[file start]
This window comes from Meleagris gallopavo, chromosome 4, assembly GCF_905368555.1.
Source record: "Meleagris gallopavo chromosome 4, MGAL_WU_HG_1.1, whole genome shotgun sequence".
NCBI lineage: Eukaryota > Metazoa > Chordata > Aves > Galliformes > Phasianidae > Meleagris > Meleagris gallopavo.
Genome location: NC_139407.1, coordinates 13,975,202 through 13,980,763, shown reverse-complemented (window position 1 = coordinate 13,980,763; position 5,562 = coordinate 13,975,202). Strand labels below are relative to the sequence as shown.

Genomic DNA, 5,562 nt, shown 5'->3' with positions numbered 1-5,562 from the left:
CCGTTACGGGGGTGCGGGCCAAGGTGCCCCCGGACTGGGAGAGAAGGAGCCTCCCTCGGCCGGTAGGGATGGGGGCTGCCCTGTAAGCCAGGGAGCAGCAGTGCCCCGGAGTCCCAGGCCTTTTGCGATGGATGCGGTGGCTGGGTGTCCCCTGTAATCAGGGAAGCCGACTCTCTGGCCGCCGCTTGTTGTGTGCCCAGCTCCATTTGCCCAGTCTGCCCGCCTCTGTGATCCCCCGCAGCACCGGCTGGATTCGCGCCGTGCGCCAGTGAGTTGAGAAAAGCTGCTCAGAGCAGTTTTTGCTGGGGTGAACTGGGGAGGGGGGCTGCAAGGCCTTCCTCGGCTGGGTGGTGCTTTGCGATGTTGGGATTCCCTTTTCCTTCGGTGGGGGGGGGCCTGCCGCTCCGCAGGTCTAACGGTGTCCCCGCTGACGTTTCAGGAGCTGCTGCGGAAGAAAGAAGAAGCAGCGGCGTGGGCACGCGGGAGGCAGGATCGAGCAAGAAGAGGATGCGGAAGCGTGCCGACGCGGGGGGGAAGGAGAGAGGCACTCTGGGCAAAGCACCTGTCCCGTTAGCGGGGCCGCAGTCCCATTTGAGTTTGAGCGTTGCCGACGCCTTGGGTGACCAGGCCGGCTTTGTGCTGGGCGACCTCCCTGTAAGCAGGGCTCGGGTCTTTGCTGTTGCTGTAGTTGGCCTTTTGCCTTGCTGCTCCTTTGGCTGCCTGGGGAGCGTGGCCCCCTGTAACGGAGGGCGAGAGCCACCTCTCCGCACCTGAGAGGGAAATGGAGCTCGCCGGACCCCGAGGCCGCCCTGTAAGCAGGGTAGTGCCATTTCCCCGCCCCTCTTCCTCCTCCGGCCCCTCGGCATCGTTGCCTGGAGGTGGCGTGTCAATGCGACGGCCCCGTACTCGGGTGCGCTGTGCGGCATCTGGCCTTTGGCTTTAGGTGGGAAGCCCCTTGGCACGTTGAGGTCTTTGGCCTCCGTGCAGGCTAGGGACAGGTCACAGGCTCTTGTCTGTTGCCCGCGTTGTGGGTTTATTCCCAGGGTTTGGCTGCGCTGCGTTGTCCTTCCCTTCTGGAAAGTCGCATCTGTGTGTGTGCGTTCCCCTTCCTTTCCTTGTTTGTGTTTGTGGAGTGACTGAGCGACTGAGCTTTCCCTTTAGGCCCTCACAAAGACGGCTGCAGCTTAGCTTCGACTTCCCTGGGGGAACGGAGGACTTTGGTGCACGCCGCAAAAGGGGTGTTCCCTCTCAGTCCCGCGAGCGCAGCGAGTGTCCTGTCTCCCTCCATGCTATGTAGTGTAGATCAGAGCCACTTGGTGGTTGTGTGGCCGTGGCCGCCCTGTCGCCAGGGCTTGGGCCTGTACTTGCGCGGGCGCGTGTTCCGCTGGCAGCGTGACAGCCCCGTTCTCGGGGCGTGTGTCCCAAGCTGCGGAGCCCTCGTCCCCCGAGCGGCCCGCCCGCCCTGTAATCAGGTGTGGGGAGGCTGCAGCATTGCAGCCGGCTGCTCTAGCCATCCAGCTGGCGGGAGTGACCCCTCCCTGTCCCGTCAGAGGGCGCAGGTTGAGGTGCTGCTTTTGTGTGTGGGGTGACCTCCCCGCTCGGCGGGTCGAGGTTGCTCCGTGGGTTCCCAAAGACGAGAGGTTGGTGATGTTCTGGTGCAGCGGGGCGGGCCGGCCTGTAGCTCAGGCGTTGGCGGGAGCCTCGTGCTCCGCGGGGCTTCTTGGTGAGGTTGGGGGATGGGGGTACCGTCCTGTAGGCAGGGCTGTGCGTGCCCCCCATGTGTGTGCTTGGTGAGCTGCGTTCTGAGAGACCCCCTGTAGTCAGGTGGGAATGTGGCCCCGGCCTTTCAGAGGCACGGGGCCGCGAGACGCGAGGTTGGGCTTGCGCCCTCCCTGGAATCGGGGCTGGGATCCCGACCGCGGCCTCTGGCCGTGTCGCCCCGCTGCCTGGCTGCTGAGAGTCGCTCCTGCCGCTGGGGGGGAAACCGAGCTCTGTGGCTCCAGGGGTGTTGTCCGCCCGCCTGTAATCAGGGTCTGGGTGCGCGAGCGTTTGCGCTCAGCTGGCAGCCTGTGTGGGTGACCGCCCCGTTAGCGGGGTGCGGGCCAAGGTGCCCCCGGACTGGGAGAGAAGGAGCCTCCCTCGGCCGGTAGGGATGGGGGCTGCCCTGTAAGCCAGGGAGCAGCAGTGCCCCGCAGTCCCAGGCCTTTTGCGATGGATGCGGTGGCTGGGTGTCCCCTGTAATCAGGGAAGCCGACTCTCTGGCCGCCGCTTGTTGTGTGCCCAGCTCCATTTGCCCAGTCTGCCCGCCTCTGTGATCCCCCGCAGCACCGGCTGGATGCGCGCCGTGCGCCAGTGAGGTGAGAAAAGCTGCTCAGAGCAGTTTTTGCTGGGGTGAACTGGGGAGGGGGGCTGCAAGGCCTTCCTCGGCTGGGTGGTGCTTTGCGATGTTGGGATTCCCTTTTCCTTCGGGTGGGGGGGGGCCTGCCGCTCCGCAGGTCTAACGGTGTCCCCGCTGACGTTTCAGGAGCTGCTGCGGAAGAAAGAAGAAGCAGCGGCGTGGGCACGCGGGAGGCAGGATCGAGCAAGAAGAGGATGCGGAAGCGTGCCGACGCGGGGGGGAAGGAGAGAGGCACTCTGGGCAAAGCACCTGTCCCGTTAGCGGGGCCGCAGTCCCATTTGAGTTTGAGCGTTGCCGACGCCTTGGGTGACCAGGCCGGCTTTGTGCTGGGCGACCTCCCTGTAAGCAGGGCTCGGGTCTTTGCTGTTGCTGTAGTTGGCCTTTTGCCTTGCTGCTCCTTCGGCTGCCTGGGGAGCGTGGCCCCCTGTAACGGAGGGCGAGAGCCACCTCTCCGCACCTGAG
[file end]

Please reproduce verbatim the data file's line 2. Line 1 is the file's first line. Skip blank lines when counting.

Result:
Source record: "Meleagris gallopavo chromosome 4, MGAL_WU_HG_1.1, whole genome shotgun sequence".